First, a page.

MIT’s One of a Kind Shapeshifting Material Can Mimic Human Faces

A group of scientists from MIT has successfully created an active origami-like flat structure that can transform into complicated shapes and structures based on changes in the environment. Even though similar stuff has been designed in the past, the newly designed flat structures can transform into much more complicated shapes as compared to the previous ones.

After 3D printing, these 4D materials have been receiving a lot of hype. They are designed and constructed using the same manufacturing techniques but have the ability to deform over time in response to changes in the environment.

This new creation is a breakthrough in technology since these flat structures can morph into structures as complicated as a human face.

One of the mechanical engineers on the team, Wim van Rees said,

My goal was to start with a complex 3-D shape that we want to achieve, like a human face, and then ask, ‘How do we program a material so it gets there?’ That’s a problem of inverse design.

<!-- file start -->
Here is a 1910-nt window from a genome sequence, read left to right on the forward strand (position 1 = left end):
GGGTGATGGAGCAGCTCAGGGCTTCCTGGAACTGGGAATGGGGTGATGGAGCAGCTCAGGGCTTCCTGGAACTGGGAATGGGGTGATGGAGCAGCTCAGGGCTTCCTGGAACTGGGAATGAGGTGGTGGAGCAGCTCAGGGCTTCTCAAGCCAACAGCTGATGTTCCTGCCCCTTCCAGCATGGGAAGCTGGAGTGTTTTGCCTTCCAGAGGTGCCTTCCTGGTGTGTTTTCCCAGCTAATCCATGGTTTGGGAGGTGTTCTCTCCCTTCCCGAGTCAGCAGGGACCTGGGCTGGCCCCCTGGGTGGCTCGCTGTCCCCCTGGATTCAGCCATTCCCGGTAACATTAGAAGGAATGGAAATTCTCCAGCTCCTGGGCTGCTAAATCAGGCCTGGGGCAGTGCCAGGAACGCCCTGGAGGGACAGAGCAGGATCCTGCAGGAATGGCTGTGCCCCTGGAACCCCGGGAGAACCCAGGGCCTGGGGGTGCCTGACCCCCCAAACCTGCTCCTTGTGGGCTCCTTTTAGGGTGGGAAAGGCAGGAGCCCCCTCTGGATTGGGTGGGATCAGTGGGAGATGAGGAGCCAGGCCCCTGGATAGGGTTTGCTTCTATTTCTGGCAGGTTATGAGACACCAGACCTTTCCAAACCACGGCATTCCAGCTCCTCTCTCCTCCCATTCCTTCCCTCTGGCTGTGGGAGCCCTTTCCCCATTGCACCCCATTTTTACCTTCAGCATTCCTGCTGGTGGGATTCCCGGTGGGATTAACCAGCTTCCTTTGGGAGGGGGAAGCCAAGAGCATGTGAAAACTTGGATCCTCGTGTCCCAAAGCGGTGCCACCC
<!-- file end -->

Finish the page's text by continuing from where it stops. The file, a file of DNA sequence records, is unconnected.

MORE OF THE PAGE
He came up with a theoretical method to convert the flat structures into more complex shapes.

The flat structure has been constructed using a mesh-like lattice instead of a continuous sheet. The lattice is designed using a rubbery material that expands in response to an increase in temperature.

Since there are gaps in the lattice, it is easier for it to adapt to changes in the surface area. The engineers use a virtual map to translate the changes to the ribs of the lattice. Every rib is designed to grow at different rates across the mesh sheet.

This is a huge breakthrough in shape-shifting materials. In the near future, similar technology can be used to improve objects and devices like telescope lenses, stents, scaffolding for artificial tissue, and soft robotics.